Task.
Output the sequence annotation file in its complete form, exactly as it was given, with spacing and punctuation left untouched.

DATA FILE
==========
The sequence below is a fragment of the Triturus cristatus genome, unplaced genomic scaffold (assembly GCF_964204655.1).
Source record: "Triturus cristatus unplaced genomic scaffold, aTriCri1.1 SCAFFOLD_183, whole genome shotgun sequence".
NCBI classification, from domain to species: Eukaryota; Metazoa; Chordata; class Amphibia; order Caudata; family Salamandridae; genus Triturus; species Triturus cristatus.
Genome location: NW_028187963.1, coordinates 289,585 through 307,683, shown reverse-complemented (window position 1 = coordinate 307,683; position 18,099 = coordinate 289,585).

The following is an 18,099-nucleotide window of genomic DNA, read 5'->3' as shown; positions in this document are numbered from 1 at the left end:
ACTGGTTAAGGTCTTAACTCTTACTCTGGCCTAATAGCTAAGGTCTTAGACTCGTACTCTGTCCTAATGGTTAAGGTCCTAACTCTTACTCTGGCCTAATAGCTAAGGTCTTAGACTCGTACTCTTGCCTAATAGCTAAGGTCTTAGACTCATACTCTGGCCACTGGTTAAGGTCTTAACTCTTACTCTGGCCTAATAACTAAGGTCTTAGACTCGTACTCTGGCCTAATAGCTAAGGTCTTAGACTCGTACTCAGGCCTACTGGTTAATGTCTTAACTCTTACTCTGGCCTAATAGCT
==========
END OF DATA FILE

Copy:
The sequence below is a fragment of the Triturus cristatus genome, unplaced genomic scaffold (assembly GCF_964204655.1).
Source record: "Triturus cristatus unplaced genomic scaffold, aTriCri1.1 SCAFFOLD_183, whole genome shotgun sequence".
NCBI classification, from domain to species: Eukaryota; Metazoa; Chordata; class Amphibia; order Caudata; family Salamandridae; genus Triturus; species Triturus cristatus.
Genome location: NW_028187963.1, coordinates 289,585 through 307,683, shown reverse-complemented (window position 1 = coordinate 307,683; position 18,099 = coordinate 289,585).

The following is an 18,099-nucleotide window of genomic DNA, read 5'->3' as shown; positions in this document are numbered from 1 at the left end:
ACTGGTTAAGGTCTTAACTCTTACTCTGGCCTAATAGCTAAGGTCTTAGACTCGTACTCTGTCCTAATGGTTAAGGTCCTAACTCTTACTCTGGCCTAATAGCTAAGGTCTTAGACTCGTACTCTTGCCTAATAGCTAAGGTCTTAGACTCATACTCTGGCCACTGGTTAAGGTCTTAACTCTTACTCTGGCCTAATAACTAAGGTCTTAGACTCGTACTCTGGCCTAATAGCTAAGGTCTTAGACTCGTACTCAGGCCTACTGGTTAATGTCTTAACTCTTACTCTGGCCTAATAGCT